Posted by: paulfbove | February 12, 2008

Do you fear Google?

Should I fear Google? I hate being noncommital on answering such a question, but I truly think the answer is yes and no. John Battelle, in The Search, tells us that the “Database of Intentions” is, in simple terms, an “aggregate of. . . searches [that is] knowable.” What this means is that search is a history of us and of other users. History itself is searchable–or put another way, it is retreivable. Hence, a history of users can be retrieved and used to market items and/or find out a person’s habits, and quite possibly every other facet of that persons online (and real-life) behavior. This capability is good and bad. Marketers of products can target their items to us based on what we view. Additionally (and it’s something Battelle didn’t mention), your IP address can pinpoint a general geography (usually within a couple miles radius of your city) that can further help that marketer direct something at you. Do I want to be bombarded with a “come on” about every product I’m interested in being directed to me while I search? Probably not. The ability of technology to know what I like isn’t one of my favorite aspects.

Let’s take that to a further level. The copyright of The Search is 2005 and we are now in 2008. Battelle gave a few examples of the possible use of DVR to target an item to a TV viewer. TiVo currently does that! TiVo knows what I might like to watch based on what I do watch and records the shows it thinks I should see (well, actually it doesn’t because I disabled that feature right away). But TiVo does now have ads that are viewable in my program guide. When I originally had TiVo 5 or 6 years ago, these functions didn’t exist. That is why I bring up the copyright year. When reading all of our assigned books, I have kept a close eye on the copyright, because the first thing that strikes me is how outdated a book from 2006 really is already (but that’ll be for another discussion). Anyway, just as Google can direct advertising at you, so can DVRs. Great for them to make money, great for a big company to make money, but bad for the little guys who don’t have the resources to keep up with AdWords.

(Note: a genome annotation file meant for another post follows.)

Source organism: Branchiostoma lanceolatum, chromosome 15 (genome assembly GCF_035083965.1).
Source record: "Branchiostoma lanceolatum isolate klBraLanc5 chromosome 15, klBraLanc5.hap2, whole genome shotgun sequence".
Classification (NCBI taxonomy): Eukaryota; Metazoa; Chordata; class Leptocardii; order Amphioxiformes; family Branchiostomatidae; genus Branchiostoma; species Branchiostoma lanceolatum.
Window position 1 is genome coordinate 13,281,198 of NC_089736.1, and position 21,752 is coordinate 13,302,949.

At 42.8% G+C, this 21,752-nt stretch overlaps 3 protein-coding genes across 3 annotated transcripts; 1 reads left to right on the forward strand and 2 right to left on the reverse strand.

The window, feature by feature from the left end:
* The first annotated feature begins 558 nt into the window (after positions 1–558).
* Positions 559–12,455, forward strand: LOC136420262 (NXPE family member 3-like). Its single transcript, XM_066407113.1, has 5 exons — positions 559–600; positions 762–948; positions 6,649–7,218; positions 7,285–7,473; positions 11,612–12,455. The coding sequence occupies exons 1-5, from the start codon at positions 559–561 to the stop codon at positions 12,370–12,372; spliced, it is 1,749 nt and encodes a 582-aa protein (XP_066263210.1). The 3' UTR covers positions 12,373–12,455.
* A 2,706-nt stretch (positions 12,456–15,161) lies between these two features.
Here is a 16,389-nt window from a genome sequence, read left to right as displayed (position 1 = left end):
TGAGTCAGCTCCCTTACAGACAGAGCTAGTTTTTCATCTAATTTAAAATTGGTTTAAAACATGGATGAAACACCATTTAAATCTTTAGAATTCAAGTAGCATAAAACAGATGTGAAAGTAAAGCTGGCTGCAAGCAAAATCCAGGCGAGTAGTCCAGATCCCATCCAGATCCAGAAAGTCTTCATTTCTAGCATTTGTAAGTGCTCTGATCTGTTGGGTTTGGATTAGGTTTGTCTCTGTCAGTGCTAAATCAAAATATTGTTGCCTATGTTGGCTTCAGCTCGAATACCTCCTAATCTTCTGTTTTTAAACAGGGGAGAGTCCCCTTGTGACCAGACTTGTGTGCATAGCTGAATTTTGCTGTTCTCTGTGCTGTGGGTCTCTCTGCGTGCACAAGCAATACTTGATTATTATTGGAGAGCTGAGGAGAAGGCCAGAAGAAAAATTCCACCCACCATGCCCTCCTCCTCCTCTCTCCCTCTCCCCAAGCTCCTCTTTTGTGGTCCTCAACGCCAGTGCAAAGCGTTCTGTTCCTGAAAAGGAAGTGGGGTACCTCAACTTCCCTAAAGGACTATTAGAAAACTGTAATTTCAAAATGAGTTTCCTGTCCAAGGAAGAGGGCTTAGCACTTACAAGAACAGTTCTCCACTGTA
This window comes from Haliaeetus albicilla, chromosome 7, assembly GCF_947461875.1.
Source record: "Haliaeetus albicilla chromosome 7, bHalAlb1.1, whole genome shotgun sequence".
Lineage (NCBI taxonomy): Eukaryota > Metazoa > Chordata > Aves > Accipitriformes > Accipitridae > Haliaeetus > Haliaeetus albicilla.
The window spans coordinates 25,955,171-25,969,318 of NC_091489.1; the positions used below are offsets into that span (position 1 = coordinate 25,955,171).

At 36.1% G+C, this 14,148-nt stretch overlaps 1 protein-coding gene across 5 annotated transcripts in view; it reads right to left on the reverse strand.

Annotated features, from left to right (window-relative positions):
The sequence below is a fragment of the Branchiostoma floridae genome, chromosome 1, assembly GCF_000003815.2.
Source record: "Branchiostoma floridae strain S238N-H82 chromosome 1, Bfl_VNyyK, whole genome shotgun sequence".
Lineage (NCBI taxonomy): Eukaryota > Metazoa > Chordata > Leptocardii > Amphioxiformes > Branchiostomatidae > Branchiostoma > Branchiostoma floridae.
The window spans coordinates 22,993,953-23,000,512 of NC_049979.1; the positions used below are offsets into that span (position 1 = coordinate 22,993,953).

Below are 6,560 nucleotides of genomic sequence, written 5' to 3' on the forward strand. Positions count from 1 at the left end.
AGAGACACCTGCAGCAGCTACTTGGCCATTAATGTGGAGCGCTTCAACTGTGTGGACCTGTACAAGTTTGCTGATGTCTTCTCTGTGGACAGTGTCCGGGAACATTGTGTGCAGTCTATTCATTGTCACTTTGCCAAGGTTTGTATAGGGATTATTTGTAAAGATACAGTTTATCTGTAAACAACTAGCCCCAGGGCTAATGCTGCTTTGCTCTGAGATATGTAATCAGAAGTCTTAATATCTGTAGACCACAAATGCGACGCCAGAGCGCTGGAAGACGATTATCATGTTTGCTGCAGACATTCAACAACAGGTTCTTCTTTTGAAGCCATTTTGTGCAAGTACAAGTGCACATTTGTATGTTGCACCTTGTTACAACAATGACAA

Onto the notion of search (and specifically Google), should we be afraid? I think a little yes. The reason is simple. People don’t often think about their actions and thanks to the wonders of Web 2.0, we now have more ways to share our actions. Look at a simple Facebook or MySpace entry. If you’re a member of one of those sites, you can post a story about your weekend bender in lucid detail, complete with photos. You then share your post with your friends. Now consider that everything you post to one of those sites, or every letter to the editor your write, or anyplace else your name shows up, is leaving a trail of virtual breadcrumbs. These breadcrumbs become part of your Database of Intention. They are part of your virtual history and anyone with Google can do a search for you and find out everything about you. Is it Big Brotheresque? Maybe a little. And for most people, no huge harm will occur from having your Database available for display. But for some people, it can cause great harm. Think about a person undergoing an investigation for a job or security clearance. HR does a search and sees your whacky photos from Spring Break in Panama City. All of a sudden they’re having second thoughts about hiring you. Or consider the scenario of somebody using search to find out your personal information and perpetrating identity theft.  It happens. There are a lot of breadcrumbs out there.

My answer to whether we should truly fear Google remains a definitive, “I don’t know.” On first blush I’d say no, Google is a helpful tool that allows me to find information quickly. But, if you keep up with the power of Google and what it is creating, maybe we should be a little afraid. Remember, the Googlebot is out there.



  1. […] They are a Website that became a verb for Christsake! As I wrote about previously, they have the Googlebot! They are so huge that I will not link to their Webpage because if you don’t know what Google […]

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